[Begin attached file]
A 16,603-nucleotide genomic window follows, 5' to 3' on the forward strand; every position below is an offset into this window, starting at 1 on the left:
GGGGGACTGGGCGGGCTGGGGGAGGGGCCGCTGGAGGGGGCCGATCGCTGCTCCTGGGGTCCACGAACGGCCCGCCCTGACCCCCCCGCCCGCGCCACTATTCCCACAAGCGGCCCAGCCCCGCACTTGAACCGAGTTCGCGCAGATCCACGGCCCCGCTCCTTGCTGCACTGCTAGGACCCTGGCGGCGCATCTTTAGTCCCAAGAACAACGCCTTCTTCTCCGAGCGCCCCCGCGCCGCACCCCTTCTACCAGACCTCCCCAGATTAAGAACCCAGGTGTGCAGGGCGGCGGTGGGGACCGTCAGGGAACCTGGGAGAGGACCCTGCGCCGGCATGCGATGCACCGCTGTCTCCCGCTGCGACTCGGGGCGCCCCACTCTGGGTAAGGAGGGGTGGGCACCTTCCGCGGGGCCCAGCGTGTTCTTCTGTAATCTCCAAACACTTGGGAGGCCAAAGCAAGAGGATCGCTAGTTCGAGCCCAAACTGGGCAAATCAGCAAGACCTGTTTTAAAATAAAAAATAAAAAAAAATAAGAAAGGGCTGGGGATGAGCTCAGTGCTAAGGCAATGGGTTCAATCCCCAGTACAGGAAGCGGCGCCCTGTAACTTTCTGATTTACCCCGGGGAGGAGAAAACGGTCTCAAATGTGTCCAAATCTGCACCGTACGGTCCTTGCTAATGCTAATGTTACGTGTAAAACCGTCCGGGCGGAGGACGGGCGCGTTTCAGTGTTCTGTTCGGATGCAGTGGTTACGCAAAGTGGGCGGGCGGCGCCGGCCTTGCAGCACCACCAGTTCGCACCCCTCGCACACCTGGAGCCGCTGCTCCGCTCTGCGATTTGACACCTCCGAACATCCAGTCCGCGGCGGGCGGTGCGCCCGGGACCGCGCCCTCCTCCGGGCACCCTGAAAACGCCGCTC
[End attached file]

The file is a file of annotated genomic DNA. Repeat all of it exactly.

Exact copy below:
A 16,603-nucleotide genomic window follows, 5' to 3' on the forward strand; every position below is an offset into this window, starting at 1 on the left:
GGGGGACTGGGCGGGCTGGGGGAGGGGCCGCTGGAGGGGGCCGATCGCTGCTCCTGGGGTCCACGAACGGCCCGCCCTGACCCCCCCGCCCGCGCCACTATTCCCACAAGCGGCCCAGCCCCGCACTTGAACCGAGTTCGCGCAGATCCACGGCCCCGCTCCTTGCTGCACTGCTAGGACCCTGGCGGCGCATCTTTAGTCCCAAGAACAACGCCTTCTTCTCCGAGCGCCCCCGCGCCGCACCCCTTCTACCAGACCTCCCCAGATTAAGAACCCAGGTGTGCAGGGCGGCGGTGGGGACCGTCAGGGAACCTGGGAGAGGACCCTGCGCCGGCATGCGATGCACCGCTGTCTCCCGCTGCGACTCGGGGCGCCCCACTCTGGGTAAGGAGGGGTGGGCACCTTCCGCGGGGCCCAGCGTGTTCTTCTGTAATCTCCAAACACTTGGGAGGCCAAAGCAAGAGGATCGCTAGTTCGAGCCCAAACTGGGCAAATCAGCAAGACCTGTTTTAAAATAAAAAATAAAAAAAAATAAGAAAGGGCTGGGGATGAGCTCAGTGCTAAGGCAATGGGTTCAATCCCCAGTACAGGAAGCGGCGCCCTGTAACTTTCTGATTTACCCCGGGGAGGAGAAAACGGTCTCAAATGTGTCCAAATCTGCACCGTACGGTCCTTGCTAATGCTAATGTTACGTGTAAAACCGTCCGGGCGGAGGACGGGCGCGTTTCAGTGTTCTGTTCGGATGCAGTGGTTACGCAAAGTGGGCGGGCGGCGCCGGCCTTGCAGCACCACCAGTTCGCACCCCTCGCACACCTGGAGCCGCTGCTCCGCTCTGCGATTTGACACCTCCGAACATCCAGTCCGCGGCGGGCGGTGCGCCCGGGACCGCGCCCTCCTCCGGGCACCCTGAAAACGCCGCTC